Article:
Alternative Medicines: Aromatheraphy

AromatheraphyThe rising popularity of alternative or holistic therapy can be gauged from the fact that today the sense of smell is also being used as a therapy to treat an amazing variety of ailments including stress.

Flowers, plants, herbs and spices, everyday items in our gardens or even our food, are natural antidotes to a variety of ailments. Preventive treatments like aromatherapy are using a combination of modern science and ancient wisdom to produce curatives which also double as cosmetic aids. In fact, the recuperative and soothing effects of flowers, plants and herbs have been known for centuries. Rose petals were considered the secret of Empress Noor Jehan's fabled beauty. Incense used in religious rituals also possessed the properties to soothe the mind, as did Indian myrrh and dhup make from juniper shrubs, used extensively in temples. All these performed a dual rle-religious and therapeutic.

Now, with a growing demand for natural cures and remedies, aromatherapy is flowering again, this time packaged in attractive tubes and bottles and promising to cure everything from rheumatism to diabetes and psychological problems. Aromatherapy is a holistic healing process for the body and mind. The basis lies in the essential oils

Aromatheraphycontained in plant materials. These can be found in leaves, flowers, roots, seeds, bark and resin. These oils are highly concentrated and when extracted, can either be used in a poure form or diluted/blended with other oils to produce the required strength. Essential oils are medicinal and fragrant and travel through the bloodstream reacting with hormones and enzymes. Physiologically, the oils sedate or stimulate the system. When the fragranceis inhaled, the nerve-ends in the nose transmit pleasurable signals to the brain which reacts to the positive power of the fragrant aroma inducing pleasant memories, restoring emotional valance and encouraging relaxation and exercitation. Many of these fragrant oils have antiseptic and antioxic qualities and often act as an antidote to viral infections, to inflammation, aches and pains.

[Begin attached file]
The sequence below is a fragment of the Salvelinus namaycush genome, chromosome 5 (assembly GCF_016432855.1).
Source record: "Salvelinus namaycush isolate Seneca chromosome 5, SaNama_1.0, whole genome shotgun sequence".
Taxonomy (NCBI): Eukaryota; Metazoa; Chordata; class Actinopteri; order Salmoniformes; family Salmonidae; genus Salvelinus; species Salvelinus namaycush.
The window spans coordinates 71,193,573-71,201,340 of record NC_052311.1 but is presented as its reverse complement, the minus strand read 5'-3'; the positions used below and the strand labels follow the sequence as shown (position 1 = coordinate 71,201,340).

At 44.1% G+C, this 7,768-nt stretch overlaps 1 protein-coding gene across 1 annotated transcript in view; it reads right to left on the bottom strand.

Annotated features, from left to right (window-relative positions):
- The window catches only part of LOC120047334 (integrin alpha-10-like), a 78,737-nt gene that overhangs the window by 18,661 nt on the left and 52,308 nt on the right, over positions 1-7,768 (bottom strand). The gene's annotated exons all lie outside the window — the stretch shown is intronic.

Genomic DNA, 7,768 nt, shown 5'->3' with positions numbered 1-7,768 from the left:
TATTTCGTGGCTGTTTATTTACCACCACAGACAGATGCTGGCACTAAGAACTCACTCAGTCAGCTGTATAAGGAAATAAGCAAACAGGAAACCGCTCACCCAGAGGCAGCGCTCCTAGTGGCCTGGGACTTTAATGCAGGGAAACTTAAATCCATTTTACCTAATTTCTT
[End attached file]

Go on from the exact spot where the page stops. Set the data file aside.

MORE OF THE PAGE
In India, Ayurveda embraced herbs and aromatics as an important part of the philosophy of healing, using fresh herbs, dried herbs such as tea, or herbs compounded into a powder and often hand rolled into pills, using fresh plants juices. In early times essential oil extraction involved pounding and grinding of fresh or dried herv, and subsequent extraction of the essential oil.

AromatheraphyThe art of steam distillation, using ceramic or pottery stills was perfected three to four thousand years ago and is still in use today. Trade and wars brought many new herbs to India from the Far East, the Middle East, Egypt and Africa. Distillation expertise from Arabia allowed for the making of attars, using a codistillation method in which a very light volatile essential component, such as jasmine, could be distilled with a very heavy essential oil component like sandalwood, where the heavier component trapped the light flowery aroma. Today essential oil production continues to be an important industry in many small villages where distillation apparatus designs have not changed for 3,000 years.

Aromatherapy has regained popularity only two decades back. Various products based on essential oils and natural ingredients are available designed to alter or enhance moods and treat a range of ailments from migraine of hypertension and, arthritis.

At various beauty saloons a variety of creams, conditioners and moisturizers made from essential oils are used in beauty treatments.

Alternative Medicines
Ayurveda, Yoga & Tantra, The Tibetan System of Medicine, The Unani System of Medicine, Homoeopathy, Aromatheraphy, Gem Theraphy

Alternative Medicines » Ayurveda . Yoga & Tantra . The Tibetan System of Medicine
The Unani System of Medicine Homoeopathy . Aromatheraphy . Gem Theraphy